A senior director who was at the centre of the furore over Bob Diamond's pay at scandal-hit Barclays stepped down with immediate effect today.
Remuneration head Alison Carnwath cited "personal reasons" for her departure, which comes after the exit of Mr Diamond as chief executive and chief operating officer Jerry del Missier in the wake of the Libor-rigging affair.
The resignation will come as a surprise, particularly as the non-executive director was only named yesterday as a member of a sub-committee overseeing Barclays' internal review into its business practices.
Ms Carnwath is understood to have been in conflict with now executive chairman Marcus Agius, who will also step down in due course, over Mr Diamond's £2 million pay-off.
She also found herself at the heart of a shareholder rebellion earlier this year over Mr Diamond's 2011 pay package as some 23% of investors failed to back her re-election.
In a statement, Ms Carnwath, who also chairs property company Land Securities, said: "With regret I have concluded that I am no longer able to devote sufficient time to my role as a director of Barclays given my other commitments."
Her resignation will pile more pressure on a board already in crisis since UK and US regulators fined Barclays £290 million for manipulating the interbank lending rate.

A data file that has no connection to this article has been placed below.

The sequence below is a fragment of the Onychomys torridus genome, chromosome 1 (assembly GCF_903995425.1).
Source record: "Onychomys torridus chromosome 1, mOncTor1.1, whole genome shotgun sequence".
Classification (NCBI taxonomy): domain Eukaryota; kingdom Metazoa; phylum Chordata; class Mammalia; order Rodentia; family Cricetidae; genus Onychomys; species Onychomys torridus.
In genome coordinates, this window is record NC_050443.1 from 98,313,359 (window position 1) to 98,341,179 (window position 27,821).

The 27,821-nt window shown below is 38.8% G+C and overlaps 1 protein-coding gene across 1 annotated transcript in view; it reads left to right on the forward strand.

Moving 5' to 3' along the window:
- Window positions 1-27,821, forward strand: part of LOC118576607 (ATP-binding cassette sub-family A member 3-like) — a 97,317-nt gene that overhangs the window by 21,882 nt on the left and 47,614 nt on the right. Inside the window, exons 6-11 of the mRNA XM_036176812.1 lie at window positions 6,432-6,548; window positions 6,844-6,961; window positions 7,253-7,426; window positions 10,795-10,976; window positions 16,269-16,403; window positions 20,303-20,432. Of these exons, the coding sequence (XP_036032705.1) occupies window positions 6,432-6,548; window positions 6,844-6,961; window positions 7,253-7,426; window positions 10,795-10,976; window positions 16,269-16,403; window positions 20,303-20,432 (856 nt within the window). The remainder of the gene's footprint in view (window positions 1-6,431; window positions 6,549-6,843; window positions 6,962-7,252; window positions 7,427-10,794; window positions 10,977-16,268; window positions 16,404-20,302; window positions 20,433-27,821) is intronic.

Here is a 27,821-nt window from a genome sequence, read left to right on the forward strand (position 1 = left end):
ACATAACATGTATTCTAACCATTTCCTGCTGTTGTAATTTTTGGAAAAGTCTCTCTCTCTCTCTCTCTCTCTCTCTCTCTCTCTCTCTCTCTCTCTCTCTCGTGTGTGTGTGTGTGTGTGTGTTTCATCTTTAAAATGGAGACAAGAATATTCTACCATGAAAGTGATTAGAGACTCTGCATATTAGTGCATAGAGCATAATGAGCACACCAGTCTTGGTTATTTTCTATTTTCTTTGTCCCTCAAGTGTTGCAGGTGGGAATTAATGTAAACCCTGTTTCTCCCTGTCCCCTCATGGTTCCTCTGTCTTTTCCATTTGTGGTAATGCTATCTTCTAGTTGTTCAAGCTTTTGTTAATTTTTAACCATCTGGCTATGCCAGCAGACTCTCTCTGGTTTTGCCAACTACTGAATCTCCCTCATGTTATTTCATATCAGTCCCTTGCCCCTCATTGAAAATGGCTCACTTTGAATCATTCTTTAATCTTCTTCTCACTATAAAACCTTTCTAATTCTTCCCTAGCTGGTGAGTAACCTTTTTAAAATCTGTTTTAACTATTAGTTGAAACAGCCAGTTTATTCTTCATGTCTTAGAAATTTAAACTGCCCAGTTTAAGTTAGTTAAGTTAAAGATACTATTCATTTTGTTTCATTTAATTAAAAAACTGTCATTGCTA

The move also comes just two days before the bank publishes its half-year results, which are forecast to show a 3% rise in underlying profits to £3.8 billion.
Ms Carnwath was dragged into the debate over executive pay when it emerged Mr Diamond would receive around £18 million in salary, bonus, benefits and vested long-term share awards last year, despite admitting his bank's performance was "unacceptable" in 2011.
Speaking at the annual meeting, she told investors: "We will continue to seek to push down remuneration levels in the context of the environment in which we operate."
The excessive pay row reignited when Mr Diamond announced his resignation, with many commentators calling for the American banker to be denied all bonuses.
But Mr Diamond walked away with a year's salary and pension cash contribution worth £2 million after "voluntarily" waiving a potential £20 million in deferred share bonuses.
Ms Carnwath, who is a chartered accountant and holds a BA degree in Economics and German from the University of Reading, spent 20 years working in investment banking and corporate finance.